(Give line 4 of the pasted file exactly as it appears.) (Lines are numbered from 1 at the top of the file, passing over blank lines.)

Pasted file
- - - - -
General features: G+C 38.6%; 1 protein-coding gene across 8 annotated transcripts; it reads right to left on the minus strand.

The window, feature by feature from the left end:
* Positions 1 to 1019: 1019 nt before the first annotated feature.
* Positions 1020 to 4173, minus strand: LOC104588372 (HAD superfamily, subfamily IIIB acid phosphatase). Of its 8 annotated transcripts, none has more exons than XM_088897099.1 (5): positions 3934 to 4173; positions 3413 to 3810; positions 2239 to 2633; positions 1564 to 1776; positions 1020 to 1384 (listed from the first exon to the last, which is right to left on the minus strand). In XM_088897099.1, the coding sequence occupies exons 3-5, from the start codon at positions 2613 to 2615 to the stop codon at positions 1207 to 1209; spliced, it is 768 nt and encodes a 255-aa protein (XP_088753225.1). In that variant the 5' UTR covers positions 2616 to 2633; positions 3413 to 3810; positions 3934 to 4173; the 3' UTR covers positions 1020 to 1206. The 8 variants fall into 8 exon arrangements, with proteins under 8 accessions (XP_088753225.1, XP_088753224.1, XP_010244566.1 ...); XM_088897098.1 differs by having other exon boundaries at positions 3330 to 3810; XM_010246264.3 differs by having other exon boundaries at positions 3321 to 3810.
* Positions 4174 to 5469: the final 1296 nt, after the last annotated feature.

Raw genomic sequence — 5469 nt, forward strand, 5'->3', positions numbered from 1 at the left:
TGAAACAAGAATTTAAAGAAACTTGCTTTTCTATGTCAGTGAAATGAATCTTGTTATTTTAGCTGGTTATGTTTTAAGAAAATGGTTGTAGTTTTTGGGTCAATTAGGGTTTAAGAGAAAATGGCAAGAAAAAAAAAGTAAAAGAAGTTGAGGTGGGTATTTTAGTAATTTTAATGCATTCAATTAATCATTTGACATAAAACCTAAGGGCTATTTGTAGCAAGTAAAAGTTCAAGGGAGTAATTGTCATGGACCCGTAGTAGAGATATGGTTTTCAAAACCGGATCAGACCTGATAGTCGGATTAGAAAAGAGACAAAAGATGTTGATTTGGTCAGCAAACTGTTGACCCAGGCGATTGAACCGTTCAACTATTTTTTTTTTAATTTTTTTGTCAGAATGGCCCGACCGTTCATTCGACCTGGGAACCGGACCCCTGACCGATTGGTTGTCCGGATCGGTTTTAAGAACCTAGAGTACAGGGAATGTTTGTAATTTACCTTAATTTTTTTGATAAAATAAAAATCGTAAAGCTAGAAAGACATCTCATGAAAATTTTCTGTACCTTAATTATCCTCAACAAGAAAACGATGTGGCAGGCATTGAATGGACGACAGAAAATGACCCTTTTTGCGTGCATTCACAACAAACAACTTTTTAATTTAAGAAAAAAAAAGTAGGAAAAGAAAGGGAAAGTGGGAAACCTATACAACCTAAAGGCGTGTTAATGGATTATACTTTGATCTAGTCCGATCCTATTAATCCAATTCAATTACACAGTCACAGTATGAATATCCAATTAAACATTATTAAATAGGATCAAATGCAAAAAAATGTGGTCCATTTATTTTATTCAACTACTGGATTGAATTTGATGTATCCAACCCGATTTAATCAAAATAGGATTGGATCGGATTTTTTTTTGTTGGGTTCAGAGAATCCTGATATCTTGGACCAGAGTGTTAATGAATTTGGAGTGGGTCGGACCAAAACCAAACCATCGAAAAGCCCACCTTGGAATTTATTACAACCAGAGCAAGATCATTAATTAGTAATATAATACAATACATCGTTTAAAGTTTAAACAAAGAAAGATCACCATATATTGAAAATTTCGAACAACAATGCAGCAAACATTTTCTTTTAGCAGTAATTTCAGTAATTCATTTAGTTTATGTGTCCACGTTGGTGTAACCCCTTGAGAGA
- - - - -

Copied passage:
* Positions 1020 to 4173, minus strand: LOC104588372 (HAD superfamily, subfamily IIIB acid phosphatase). Of its 8 annotated transcripts, none has more exons than XM_088897099.1 (5): positions 3934 to 4173; positions 3413 to 3810; positions 2239 to 2633; positions 1564 to 1776; positions 1020 to 1384 (listed from the first exon to the last, which is right to left on the minus strand). In XM_088897099.1, the coding sequence occupies exons 3-5, from the start codon at positions 2613 to 2615 to the stop codon at positions 1207 to 1209; spliced, it is 768 nt and encodes a 255-aa protein (XP_088753225.1). In that variant the 5' UTR covers positions 2616 to 2633; positions 3413 to 3810; positions 3934 to 4173; the 3' UTR covers positions 1020 to 1206. The 8 variants fall into 8 exon arrangements, with proteins under 8 accessions (XP_088753225.1, XP_088753224.1, XP_010244566.1 ...); XM_088897098.1 differs by having other exon boundaries at positions 3330 to 3810; XM_010246264.3 differs by having other exon boundaries at positions 3321 to 3810.